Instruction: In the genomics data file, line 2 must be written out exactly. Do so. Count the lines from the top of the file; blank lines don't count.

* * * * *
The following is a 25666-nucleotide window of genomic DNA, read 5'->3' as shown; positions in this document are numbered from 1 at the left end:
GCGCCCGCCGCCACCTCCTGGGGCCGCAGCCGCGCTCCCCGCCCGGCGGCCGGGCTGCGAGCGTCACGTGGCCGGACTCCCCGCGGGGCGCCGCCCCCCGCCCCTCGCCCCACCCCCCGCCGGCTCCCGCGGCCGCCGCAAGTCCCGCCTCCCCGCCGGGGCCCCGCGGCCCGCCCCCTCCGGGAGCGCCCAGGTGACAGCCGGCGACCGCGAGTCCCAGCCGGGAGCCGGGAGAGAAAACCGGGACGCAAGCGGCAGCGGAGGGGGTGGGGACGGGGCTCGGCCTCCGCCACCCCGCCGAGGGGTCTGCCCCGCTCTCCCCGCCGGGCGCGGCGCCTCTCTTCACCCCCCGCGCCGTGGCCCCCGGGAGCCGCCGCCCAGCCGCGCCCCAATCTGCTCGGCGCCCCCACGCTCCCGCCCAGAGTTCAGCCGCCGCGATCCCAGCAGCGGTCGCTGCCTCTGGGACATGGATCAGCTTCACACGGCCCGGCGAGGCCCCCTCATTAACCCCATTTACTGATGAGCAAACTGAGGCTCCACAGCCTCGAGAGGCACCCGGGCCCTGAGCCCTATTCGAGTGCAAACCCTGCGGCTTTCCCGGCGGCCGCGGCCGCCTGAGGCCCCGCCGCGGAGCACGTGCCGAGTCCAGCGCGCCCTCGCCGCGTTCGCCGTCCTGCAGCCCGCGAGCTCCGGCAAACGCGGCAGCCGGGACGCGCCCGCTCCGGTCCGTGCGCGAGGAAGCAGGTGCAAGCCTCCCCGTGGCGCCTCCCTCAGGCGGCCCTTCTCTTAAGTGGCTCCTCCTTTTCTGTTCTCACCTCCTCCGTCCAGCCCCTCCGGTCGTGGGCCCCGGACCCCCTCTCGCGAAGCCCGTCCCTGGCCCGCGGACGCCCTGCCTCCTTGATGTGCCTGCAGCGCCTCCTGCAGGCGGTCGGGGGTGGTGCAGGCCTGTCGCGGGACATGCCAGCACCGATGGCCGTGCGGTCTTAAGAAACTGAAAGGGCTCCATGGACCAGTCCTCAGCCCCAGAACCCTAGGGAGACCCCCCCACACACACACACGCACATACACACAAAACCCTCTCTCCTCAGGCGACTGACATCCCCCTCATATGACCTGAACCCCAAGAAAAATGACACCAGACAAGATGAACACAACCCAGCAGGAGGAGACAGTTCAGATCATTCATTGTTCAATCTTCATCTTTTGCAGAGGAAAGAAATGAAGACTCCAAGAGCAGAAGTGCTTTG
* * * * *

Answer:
GCGCCCGCCGCCACCTCCTGGGGCCGCAGCCGCGCTCCCCGCCCGGCGGCCGGGCTGCGAGCGTCACGTGGCCGGACTCCCCGCGGGGCGCCGCCCCCCGCCCCTCGCCCCACCCCCCGCCGGCTCCCGCGGCCGCCGCAAGTCCCGCCTCCCCGCCGGGGCCCCGCGGCCCGCCCCCTCCGGGAGCGCCCAGGTGACAGCCGGCGACCGCGAGTCCCAGCCGGGAGCCGGGAGAGAAAACCGGGACGCAAGCGGCAGCGGAGGGGGTGGGGACGGGGCTCGGCCTCCGCCACCCCGCCGAGGGGTCTGCCCCGCTCTCCCCGCCGGGCGCGGCGCCTCTCTTCACCCCCCGCGCCGTGGCCCCCGGGAGCCGCCGCCCAGCCGCGCCCCAATCTGCTCGGCGCCCCCACGCTCCCGCCCAGAGTTCAGCCGCCGCGATCCCAGCAGCGGTCGCTGCCTCTGGGACATGGATCAGCTTCACACGGCCCGGCGAGGCCCCCTCATTAACCCCATTTACTGATGAGCAAACTGAGGCTCCACAGCCTCGAGAGGCACCCGGGCCCTGAGCCCTATTCGAGTGCAAACCCTGCGGCTTTCCCGGCGGCCGCGGCCGCCTGAGGCCCCGCCGCGGAGCACGTGCCGAGTCCAGCGCGCCCTCGCCGCGTTCGCCGTCCTGCAGCCCGCGAGCTCCGGCAAACGCGGCAGCCGGGACGCGCCCGCTCCGGTCCGTGCGCGAGGAAGCAGGTGCAAGCCTCCCCGTGGCGCCTCCCTCAGGCGGCCCTTCTCTTAAGTGGCTCCTCCTTTTCTGTTCTCACCTCCTCCGTCCAGCCCCTCCGGTCGTGGGCCCCGGACCCCCTCTCGCGAAGCCCGTCCCTGGCCCGCGGACGCCCTGCCTCCTTGATGTGCCTGCAGCGCCTCCTGCAGGCGGTCGGGGGTGGTGCAGGCCTGTCGCGGGACATGCCAGCACCGATGGCCGTGCGGTCTTAAGAAACTGAAAGGGCTCCATGGACCAGTCCTCAGCCCCAGAACCCTAGGGAGACCCCCCCACACACACACACGCACATACACACAAAACCCTCTCTCCTCAGGCGACTGACATCCCCCTCATATGACCTGAACCCCAAGAAAAATGACACCAGACAAGATGAACACAACCCAGCAGGAGGAGACAGTTCAGATCATTCATTGTTCAATCTTCATCTTTTGCAGAGGAAAGAAATGAAGACTCCAAGAGCAGAAGTGCTTTG